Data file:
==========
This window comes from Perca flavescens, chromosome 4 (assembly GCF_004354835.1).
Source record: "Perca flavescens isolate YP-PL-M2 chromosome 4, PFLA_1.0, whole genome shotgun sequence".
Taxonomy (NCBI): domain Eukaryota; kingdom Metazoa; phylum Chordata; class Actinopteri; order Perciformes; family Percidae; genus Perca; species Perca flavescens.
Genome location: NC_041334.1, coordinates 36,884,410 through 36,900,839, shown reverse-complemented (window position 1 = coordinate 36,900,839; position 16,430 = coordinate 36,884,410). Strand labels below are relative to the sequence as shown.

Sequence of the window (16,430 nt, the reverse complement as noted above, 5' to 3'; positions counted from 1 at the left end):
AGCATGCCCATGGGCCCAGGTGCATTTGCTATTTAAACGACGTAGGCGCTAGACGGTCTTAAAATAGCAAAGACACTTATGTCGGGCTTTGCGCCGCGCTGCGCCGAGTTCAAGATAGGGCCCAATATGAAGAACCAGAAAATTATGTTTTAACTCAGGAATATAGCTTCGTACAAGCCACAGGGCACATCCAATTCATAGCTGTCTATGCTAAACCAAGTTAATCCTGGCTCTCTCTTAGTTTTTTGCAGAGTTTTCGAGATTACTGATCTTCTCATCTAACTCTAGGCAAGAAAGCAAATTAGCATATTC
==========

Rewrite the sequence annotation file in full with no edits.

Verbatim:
This window comes from Perca flavescens, chromosome 4 (assembly GCF_004354835.1).
Source record: "Perca flavescens isolate YP-PL-M2 chromosome 4, PFLA_1.0, whole genome shotgun sequence".
Taxonomy (NCBI): domain Eukaryota; kingdom Metazoa; phylum Chordata; class Actinopteri; order Perciformes; family Percidae; genus Perca; species Perca flavescens.
Genome location: NC_041334.1, coordinates 36,884,410 through 36,900,839, shown reverse-complemented (window position 1 = coordinate 36,900,839; position 16,430 = coordinate 36,884,410). Strand labels below are relative to the sequence as shown.

Sequence of the window (16,430 nt, the reverse complement as noted above, 5' to 3'; positions counted from 1 at the left end):
AGCATGCCCATGGGCCCAGGTGCATTTGCTATTTAAACGACGTAGGCGCTAGACGGTCTTAAAATAGCAAAGACACTTATGTCGGGCTTTGCGCCGCGCTGCGCCGAGTTCAAGATAGGGCCCAATATGAAGAACCAGAAAATTATGTTTTAACTCAGGAATATAGCTTCGTACAAGCCACAGGGCACATCCAATTCATAGCTGTCTATGCTAAACCAAGTTAATCCTGGCTCTCTCTTAGTTTTTTGCAGAGTTTTCGAGATTACTGATCTTCTCATCTAACTCTAGGCAAGAAAGCAAATTAGCATATTC